However, the Supreme Court in Anwar (supra) overruled the above position. The Court held that for any electronic evidence to be admissible in its secondary form, it is necessary to meet the mandatory requirements of Section 65-B, which includes giving a certificate as per terms of Section 65-B (4), at the time of proving the record and not anytime later, failing which the electronic record will be considered inadmissible.

Supreme Court's decision in Sonu and the dilemma raised on the law laid down in Anvar

Despite the decision in Anwar, being rendered by a 3 judge bench, a division bench of the Supreme Court in this  case rejected the reliance placed on Anvar by the accused, and thereby denied him an opportunity to raise an objection with regard to inadmissibility of electronic evidence for the want of certification as per section 65-B.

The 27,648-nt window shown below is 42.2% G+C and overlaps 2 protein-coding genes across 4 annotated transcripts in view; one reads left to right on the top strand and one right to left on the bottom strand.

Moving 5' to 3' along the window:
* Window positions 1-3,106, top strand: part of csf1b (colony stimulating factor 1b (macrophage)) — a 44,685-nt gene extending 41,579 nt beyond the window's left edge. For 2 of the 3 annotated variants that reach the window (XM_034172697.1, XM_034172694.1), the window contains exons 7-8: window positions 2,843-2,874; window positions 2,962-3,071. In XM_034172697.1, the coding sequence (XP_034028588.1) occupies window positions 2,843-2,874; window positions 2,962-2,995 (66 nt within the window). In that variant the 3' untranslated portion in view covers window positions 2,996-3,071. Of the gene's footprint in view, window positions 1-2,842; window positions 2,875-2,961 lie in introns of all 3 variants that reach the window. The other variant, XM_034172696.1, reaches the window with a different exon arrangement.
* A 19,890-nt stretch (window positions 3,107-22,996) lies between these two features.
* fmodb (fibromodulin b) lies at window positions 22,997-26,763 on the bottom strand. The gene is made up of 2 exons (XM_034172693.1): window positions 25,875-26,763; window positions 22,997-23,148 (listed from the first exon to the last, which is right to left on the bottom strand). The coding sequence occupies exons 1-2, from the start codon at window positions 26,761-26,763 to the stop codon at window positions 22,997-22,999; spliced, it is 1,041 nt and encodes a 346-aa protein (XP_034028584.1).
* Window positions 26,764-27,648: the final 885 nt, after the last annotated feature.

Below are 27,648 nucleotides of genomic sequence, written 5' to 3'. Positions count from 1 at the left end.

The Court after placing reliance on a few decisions of the Supreme Court, divided the objection with regard to admissibility of a document into two categories- a) The first objection is when that the document is per se inadmissible. b) The second is when the objection is directed not on the admissibility of document in evidence, but towards the method or mode of proof of evidence. It was held that the objection with regard to mode or method of proof has to be raised at the time of marking the document as exhibit, and not later. Whereas, the issue of admissibility of a document which is inherently inadmissible, for instance, statements under Section 161 Code of Criminal Procedure 1973 (CrPC,) can be taken up at an appellate stage as well, as such an issue strikes at the foundation of the document. The mode or method of proof is procedural in nature, and if such objection is not taken at trial, it cannot taken at the appellate stage.

In laying down the above principle, the court relied on the decision in RVE Venkatachala Gounder, (2003) 8 SCC 752, that the crucial test for the purpose of determining when an omission to object becomes fatal is, whether the objection if taken at the appropriate stage, would have enabled the party tendering the evidence to cure the defect and render a regular mode of proof.